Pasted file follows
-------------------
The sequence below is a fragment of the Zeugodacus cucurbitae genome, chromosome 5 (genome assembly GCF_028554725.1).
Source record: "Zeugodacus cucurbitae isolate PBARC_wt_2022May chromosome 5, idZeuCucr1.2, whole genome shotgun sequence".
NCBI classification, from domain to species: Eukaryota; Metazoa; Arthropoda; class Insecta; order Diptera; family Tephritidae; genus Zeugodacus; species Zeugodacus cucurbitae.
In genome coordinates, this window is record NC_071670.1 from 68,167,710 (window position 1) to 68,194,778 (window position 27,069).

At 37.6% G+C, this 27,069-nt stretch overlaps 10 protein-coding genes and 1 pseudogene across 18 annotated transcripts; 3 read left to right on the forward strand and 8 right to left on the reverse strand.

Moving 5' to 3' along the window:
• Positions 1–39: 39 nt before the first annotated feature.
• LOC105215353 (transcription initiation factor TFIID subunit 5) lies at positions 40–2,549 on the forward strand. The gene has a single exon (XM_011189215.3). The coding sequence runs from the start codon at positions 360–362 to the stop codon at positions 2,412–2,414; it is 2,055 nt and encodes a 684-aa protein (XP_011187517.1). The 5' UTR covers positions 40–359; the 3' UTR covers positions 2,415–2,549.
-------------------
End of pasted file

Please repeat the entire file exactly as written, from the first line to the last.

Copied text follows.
The sequence below is a fragment of the Zeugodacus cucurbitae genome, chromosome 5 (genome assembly GCF_028554725.1).
Source record: "Zeugodacus cucurbitae isolate PBARC_wt_2022May chromosome 5, idZeuCucr1.2, whole genome shotgun sequence".
NCBI classification, from domain to species: Eukaryota; Metazoa; Arthropoda; class Insecta; order Diptera; family Tephritidae; genus Zeugodacus; species Zeugodacus cucurbitae.
In genome coordinates, this window is record NC_071670.1 from 68,167,710 (window position 1) to 68,194,778 (window position 27,069).

At 37.6% G+C, this 27,069-nt stretch overlaps 10 protein-coding genes and 1 pseudogene across 18 annotated transcripts; 3 read left to right on the forward strand and 8 right to left on the reverse strand.

Moving 5' to 3' along the window:
• Positions 1–39: 39 nt before the first annotated feature.
• LOC105215353 (transcription initiation factor TFIID subunit 5) lies at positions 40–2,549 on the forward strand. The gene has a single exon (XM_011189215.3). The coding sequence runs from the start codon at positions 360–362 to the stop codon at positions 2,412–2,414; it is 2,055 nt and encodes a 684-aa protein (XP_011187517.1). The 5' UTR covers positions 40–359; the 3' UTR covers positions 2,415–2,549.